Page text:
We both like talking to people, and we are known country wide that we are very personal with a customer. People open up with us. What we sell, we stand over, and our customers like that. We never turn around and push a sale. People might need to think about it and we might not see them until next year, but there is always a customer coming back, and they tell their friends.”
We deal with a lot of customers where the family suffers badly with asthma. I always say to them: “Have you ever stepped back and looked at your house and looked at your bed? Do you always have eight hours sleep every night?”
We always put the wool out, and people can see this and touch it, and children would notice this all before their parents. They would come over, rub the wool and put a hand on the pillow, because it is very tactile. The softness in it always puts you asleep, and children feel it. We have a lot of customers that have children, and a lot of them have issues – they are hyper in different way, but the one thing that calms them down is wool, wool on their bed.
It will bring children with a different end of it, and what they sleep with and what they wear, rather than plastic or synthetics, petrochemical industries that are involved in the manufacture of all of this.
What wool products are in particular in demand by your customers?
As we developed, the first thing we took on were the throws. We had the duvets and the throws because they complemented each other. The throws and the simple things like the slippers help us. They draw some people that may never look at our duvets, and people who look at our duvets turn around and would be delighted to buy one our Donegal throws.
We don’t want too many items, but there are also items as gifts, and we found at Christmas and Easter indeed, coming up on the 14th of February Valentine’s, people always remember us. All the items we have are very sensible, they are needed in the home, but they can also be a gift, and it is all wool.
How has Covid-19 impacted your business and how have you been handling these challenges?
Covid hit us last March, almost a year ago. And we were booked in shows for the whole of last year 2020, and we had to say “What are we going to do?” People remembered us at shows, and we got orders. It is word of mouth, because if you buy, you will tell a friend of yours. It is certainly not like when we were on the road, because sales have dropped somewhat.
Shows have brought us where we are now. It was very social. Give it a year or so, and we would enjoy again going to the Ploughing shows, or Galway shows. People love the social element, and it will come back again. It will be the area that will hopefully take us to another level.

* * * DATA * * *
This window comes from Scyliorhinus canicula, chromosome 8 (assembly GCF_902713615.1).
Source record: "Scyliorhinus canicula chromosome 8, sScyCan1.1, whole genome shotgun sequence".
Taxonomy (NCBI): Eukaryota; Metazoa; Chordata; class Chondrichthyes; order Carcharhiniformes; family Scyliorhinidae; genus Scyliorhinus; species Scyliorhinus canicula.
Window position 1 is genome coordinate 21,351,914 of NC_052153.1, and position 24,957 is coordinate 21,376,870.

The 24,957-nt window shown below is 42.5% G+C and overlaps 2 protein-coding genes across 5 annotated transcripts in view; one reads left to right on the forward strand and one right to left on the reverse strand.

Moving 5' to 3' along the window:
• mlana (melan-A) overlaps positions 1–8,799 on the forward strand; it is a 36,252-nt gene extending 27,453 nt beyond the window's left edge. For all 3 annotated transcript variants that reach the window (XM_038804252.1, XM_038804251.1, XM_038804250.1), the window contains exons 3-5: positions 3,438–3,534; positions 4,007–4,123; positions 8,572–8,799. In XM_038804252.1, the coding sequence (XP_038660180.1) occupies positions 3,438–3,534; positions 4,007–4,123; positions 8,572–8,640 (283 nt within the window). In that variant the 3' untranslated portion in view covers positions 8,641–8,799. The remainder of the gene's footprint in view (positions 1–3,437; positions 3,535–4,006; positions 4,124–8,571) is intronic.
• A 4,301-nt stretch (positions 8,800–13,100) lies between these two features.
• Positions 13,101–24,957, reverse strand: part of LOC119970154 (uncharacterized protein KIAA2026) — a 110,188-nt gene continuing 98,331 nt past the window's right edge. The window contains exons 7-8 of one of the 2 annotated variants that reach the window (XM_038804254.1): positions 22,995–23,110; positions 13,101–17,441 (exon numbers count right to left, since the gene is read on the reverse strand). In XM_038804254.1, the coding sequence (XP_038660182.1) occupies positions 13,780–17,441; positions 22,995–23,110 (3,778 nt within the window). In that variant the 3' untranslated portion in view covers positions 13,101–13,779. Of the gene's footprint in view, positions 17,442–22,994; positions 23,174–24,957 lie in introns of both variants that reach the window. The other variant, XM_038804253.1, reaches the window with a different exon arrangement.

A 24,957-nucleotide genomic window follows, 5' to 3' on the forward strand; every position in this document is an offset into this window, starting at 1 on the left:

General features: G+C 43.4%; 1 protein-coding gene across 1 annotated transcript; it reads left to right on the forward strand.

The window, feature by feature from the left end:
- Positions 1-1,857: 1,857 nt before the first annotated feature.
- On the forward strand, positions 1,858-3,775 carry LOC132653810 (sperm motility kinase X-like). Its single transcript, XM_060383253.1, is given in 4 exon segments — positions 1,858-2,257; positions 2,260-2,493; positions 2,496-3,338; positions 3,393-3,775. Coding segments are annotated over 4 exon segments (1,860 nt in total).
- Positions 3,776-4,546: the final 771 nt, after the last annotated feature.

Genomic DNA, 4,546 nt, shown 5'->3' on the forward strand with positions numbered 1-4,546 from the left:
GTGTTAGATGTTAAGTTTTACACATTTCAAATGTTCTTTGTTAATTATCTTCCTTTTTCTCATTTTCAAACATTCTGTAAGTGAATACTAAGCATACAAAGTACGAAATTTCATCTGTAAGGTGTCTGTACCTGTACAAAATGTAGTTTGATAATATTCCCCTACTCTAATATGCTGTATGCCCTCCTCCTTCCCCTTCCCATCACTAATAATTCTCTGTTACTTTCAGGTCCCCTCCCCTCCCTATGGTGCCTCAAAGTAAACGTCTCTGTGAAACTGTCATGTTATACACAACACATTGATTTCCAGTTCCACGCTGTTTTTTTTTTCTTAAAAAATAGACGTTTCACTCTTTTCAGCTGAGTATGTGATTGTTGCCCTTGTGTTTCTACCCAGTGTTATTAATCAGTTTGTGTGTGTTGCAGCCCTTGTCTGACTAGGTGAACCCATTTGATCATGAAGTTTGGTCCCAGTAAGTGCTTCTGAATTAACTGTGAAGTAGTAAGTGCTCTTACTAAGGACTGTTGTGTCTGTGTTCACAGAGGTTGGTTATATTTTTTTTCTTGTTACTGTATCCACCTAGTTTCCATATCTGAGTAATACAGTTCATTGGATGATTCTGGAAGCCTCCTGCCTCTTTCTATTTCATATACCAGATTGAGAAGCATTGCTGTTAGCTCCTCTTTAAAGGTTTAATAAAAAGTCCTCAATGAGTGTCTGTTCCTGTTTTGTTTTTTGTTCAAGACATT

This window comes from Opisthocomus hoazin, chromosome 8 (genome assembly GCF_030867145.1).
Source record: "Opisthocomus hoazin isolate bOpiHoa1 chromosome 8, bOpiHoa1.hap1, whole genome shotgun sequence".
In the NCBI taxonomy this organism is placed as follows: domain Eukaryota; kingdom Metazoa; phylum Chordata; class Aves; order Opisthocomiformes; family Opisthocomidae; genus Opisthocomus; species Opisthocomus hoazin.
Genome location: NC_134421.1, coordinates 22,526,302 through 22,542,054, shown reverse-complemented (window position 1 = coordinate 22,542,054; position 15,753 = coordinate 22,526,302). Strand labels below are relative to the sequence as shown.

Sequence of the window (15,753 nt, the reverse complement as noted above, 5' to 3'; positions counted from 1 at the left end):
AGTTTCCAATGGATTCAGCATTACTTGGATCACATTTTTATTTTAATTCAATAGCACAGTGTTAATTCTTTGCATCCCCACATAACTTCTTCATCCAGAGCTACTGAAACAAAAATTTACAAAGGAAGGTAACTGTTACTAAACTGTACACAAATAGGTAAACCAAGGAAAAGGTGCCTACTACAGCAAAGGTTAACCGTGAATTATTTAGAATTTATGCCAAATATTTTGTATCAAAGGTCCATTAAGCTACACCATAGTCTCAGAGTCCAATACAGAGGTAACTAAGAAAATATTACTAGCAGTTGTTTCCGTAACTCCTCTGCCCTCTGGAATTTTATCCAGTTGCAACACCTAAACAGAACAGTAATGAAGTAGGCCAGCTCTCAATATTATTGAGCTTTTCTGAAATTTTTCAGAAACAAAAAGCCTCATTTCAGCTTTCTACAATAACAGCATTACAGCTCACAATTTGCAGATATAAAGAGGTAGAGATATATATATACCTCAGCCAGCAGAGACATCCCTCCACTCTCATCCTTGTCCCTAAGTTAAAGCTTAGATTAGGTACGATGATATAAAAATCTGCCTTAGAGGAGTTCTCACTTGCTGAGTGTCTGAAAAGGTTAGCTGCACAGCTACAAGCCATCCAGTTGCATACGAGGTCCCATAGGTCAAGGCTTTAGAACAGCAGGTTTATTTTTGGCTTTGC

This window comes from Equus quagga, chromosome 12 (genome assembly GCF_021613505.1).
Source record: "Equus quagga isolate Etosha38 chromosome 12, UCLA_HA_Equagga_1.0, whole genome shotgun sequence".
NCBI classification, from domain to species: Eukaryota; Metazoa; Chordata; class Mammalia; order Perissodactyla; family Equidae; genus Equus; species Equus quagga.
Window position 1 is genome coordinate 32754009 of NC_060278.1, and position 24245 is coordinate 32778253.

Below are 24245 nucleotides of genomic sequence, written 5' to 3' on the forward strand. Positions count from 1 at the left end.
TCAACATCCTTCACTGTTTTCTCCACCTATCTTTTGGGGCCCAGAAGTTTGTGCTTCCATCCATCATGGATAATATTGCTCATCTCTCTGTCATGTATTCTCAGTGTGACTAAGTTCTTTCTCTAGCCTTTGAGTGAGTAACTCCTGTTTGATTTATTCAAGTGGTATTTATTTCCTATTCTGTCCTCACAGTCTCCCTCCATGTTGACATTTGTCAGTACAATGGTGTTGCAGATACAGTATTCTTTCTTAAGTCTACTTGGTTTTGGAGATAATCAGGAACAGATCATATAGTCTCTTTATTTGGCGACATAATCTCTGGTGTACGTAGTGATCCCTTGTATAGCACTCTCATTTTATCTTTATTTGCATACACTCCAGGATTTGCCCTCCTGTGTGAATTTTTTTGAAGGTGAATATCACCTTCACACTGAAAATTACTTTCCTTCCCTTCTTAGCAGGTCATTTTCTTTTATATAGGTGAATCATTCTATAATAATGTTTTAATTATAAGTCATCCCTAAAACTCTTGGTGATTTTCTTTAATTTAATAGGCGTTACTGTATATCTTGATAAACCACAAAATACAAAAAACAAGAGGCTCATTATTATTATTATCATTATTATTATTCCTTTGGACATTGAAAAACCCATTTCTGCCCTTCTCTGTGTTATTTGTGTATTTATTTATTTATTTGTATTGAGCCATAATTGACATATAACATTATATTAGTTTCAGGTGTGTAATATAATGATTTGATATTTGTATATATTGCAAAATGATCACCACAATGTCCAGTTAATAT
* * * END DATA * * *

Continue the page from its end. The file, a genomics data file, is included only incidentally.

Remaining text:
Has Brexit affected your business and brought any trade challenges?
It is not healthy, but it is not stopping us. We had looked at this coming in the last couple of years, so we had put in place the mechanism that we thought might help. Some did, and some didn’t. We are still getting our wool over to England, it is still being washed. But we are finding it more expensive. Obviously, we have charges now bringing it in. Whereas before I could ring Roger, and the duvets should be here in about two days, now it is talking a good seven days.
What we are finding is that we are getting much more interest from the continent and around the world, simply because we are still part of the EU. We can sell to Germany, Spain, Greece, Denmark, Finland, and there are no charges. A lot of Irish people have their homes in Spain, in Portugal and in Italy, and they would get a light weight duvet from us and bring it over there, and people would see it and hear, and the word spreads that way. It is word of mouth again.”
“People like the idea that we are small, we are artisan”
What would be your advice to the businesses which might be experiencing difficulties now?
I know things are much different with Covid, but there is light at the end of the tunnel. It is important to look at where you are going in the business, and if you do experience difficulties, you have to go head-on and deal with them.
I think we can all get through this. We came through the financial crises ten years ago, we have come through several crises in our life time. You look back – today comes and today will go. So you are trying to make the best and look forward to the future.
Interview by Ekaterina Voznesenskaia
Published: 2 March 2021